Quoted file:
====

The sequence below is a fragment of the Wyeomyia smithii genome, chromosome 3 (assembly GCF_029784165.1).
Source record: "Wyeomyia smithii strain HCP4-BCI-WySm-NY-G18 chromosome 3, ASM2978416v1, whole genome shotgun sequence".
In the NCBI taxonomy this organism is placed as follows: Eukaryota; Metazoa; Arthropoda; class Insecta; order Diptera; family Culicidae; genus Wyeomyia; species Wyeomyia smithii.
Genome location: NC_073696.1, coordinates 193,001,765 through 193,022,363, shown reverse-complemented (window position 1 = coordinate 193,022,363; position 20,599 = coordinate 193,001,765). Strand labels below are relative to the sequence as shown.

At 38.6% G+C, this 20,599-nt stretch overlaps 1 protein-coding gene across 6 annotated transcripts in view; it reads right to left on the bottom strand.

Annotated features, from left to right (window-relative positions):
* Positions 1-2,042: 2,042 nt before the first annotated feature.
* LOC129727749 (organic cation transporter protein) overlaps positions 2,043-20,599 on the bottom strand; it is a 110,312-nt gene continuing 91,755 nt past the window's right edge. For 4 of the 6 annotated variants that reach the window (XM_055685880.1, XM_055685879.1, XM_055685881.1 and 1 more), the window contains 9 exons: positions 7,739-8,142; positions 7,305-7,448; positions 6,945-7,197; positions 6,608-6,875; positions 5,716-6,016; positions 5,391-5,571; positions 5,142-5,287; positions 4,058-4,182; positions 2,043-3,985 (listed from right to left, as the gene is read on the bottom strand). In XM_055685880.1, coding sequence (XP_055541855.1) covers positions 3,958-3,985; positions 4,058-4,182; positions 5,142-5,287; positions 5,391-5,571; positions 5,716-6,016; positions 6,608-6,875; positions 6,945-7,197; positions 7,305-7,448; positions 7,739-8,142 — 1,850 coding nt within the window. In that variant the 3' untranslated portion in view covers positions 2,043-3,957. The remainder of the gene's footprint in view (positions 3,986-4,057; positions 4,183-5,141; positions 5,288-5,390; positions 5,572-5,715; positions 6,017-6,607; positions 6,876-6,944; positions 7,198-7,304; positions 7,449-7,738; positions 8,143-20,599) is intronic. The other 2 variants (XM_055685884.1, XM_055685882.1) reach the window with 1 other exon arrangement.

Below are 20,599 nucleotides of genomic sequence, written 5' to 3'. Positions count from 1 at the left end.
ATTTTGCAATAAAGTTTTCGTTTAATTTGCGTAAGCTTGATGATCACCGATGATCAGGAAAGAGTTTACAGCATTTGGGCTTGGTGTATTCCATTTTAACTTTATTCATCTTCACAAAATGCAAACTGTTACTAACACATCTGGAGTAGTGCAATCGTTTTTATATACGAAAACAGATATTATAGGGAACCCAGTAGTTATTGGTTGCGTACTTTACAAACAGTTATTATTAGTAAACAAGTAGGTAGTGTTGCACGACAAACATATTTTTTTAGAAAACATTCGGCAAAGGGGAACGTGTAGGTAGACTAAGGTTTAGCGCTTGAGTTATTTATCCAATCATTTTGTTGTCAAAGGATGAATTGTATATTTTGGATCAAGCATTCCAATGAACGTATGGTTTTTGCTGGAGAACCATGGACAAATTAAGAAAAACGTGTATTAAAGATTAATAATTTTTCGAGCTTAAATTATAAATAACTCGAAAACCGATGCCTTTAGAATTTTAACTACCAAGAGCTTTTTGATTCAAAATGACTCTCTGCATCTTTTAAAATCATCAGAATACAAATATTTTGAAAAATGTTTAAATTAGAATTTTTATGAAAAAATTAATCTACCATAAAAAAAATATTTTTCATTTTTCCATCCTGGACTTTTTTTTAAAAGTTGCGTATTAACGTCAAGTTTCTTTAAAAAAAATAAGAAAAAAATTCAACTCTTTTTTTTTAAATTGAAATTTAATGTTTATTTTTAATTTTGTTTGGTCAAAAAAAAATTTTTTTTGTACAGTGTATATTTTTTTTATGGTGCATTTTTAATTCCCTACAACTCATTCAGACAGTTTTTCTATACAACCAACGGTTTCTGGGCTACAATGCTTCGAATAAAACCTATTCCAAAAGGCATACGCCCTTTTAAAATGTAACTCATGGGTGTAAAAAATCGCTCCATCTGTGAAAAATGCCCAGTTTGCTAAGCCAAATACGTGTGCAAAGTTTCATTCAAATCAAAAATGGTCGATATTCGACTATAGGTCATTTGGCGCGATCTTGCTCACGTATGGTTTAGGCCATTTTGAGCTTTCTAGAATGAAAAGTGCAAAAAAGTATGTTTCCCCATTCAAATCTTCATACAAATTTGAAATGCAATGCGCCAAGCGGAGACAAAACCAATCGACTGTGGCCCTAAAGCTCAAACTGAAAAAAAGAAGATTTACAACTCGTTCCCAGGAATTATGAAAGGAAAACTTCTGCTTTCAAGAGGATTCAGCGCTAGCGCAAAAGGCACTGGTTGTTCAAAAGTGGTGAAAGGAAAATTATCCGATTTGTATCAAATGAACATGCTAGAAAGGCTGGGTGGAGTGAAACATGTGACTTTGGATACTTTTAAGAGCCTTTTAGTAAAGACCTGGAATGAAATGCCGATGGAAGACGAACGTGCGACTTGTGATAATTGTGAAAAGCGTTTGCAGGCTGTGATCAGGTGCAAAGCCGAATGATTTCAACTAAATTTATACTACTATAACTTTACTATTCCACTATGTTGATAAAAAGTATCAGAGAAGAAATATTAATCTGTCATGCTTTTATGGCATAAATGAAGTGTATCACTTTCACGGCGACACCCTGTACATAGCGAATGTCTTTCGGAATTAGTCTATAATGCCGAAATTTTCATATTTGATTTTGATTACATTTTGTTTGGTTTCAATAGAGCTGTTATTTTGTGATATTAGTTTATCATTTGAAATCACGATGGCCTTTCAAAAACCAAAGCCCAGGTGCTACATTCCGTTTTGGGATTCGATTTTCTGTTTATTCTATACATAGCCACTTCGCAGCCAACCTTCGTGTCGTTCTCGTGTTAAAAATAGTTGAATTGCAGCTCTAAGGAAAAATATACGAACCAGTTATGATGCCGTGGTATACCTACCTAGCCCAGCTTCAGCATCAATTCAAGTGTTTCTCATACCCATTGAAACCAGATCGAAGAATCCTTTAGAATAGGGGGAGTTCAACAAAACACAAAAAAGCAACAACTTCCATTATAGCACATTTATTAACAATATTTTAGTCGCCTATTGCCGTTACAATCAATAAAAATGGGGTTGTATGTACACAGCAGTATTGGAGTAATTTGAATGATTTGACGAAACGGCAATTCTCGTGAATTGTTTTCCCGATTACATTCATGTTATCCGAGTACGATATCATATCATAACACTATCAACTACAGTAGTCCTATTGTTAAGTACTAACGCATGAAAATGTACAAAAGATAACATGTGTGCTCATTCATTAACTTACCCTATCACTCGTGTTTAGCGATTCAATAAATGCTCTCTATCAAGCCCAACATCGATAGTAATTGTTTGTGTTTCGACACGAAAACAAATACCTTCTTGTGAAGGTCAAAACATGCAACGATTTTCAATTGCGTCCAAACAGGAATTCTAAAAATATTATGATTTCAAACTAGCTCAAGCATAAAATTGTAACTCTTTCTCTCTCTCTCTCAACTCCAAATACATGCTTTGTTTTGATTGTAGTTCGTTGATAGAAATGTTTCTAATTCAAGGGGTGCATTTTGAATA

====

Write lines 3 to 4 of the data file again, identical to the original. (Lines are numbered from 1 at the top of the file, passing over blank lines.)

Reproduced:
In the NCBI taxonomy this organism is placed as follows: Eukaryota; Metazoa; Arthropoda; class Insecta; order Diptera; family Culicidae; genus Wyeomyia; species Wyeomyia smithii.
Genome location: NC_073696.1, coordinates 193,001,765 through 193,022,363, shown reverse-complemented (window position 1 = coordinate 193,022,363; position 20,599 = coordinate 193,001,765). Strand labels below are relative to the sequence as shown.